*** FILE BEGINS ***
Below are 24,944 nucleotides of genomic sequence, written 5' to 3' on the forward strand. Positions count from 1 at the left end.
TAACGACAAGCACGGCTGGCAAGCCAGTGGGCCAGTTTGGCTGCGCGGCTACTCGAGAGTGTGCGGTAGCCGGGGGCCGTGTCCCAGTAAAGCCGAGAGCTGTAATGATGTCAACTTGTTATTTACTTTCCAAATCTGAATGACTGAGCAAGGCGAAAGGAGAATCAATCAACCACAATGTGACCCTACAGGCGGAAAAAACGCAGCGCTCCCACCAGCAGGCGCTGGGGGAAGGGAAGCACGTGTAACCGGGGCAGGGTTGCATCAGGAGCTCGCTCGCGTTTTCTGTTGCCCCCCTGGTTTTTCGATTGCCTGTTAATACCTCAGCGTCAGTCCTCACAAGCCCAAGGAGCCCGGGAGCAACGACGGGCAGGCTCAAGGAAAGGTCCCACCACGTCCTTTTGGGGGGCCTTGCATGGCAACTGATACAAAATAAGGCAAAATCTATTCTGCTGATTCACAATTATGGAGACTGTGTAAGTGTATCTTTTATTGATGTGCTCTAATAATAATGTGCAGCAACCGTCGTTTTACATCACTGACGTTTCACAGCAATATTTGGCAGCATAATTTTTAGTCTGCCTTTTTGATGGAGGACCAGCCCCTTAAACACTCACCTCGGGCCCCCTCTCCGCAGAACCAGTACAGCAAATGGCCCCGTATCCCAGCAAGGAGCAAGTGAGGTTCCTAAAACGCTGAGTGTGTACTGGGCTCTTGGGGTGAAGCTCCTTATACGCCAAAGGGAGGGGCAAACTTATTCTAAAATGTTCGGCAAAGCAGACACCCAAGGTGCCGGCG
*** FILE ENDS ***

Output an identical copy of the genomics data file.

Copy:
Below are 24,944 nucleotides of genomic sequence, written 5' to 3' on the forward strand. Positions count from 1 at the left end.
TAACGACAAGCACGGCTGGCAAGCCAGTGGGCCAGTTTGGCTGCGCGGCTACTCGAGAGTGTGCGGTAGCCGGGGGCCGTGTCCCAGTAAAGCCGAGAGCTGTAATGATGTCAACTTGTTATTTACTTTCCAAATCTGAATGACTGAGCAAGGCGAAAGGAGAATCAATCAACCACAATGTGACCCTACAGGCGGAAAAAACGCAGCGCTCCCACCAGCAGGCGCTGGGGGAAGGGAAGCACGTGTAACCGGGGCAGGGTTGCATCAGGAGCTCGCTCGCGTTTTCTGTTGCCCCCCTGGTTTTTCGATTGCCTGTTAATACCTCAGCGTCAGTCCTCACAAGCCCAAGGAGCCCGGGAGCAACGACGGGCAGGCTCAAGGAAAGGTCCCACCACGTCCTTTTGGGGGGCCTTGCATGGCAACTGATACAAAATAAGGCAAAATCTATTCTGCTGATTCACAATTATGGAGACTGTGTAAGTGTATCTTTTATTGATGTGCTCTAATAATAATGTGCAGCAACCGTCGTTTTACATCACTGACGTTTCACAGCAATATTTGGCAGCATAATTTTTAGTCTGCCTTTTTGATGGAGGACCAGCCCCTTAAACACTCACCTCGGGCCCCCTCTCCGCAGAACCAGTACAGCAAATGGCCCCGTATCCCAGCAAGGAGCAAGTGAGGTTCCTAAAACGCTGAGTGTGTACTGGGCTCTTGGGGTGAAGCTCCTTATACGCCAAAGGGAGGGGCAAACTTATTCTAAAATGTTCGGCAAAGCAGACACCCAAGGTGCCGGCG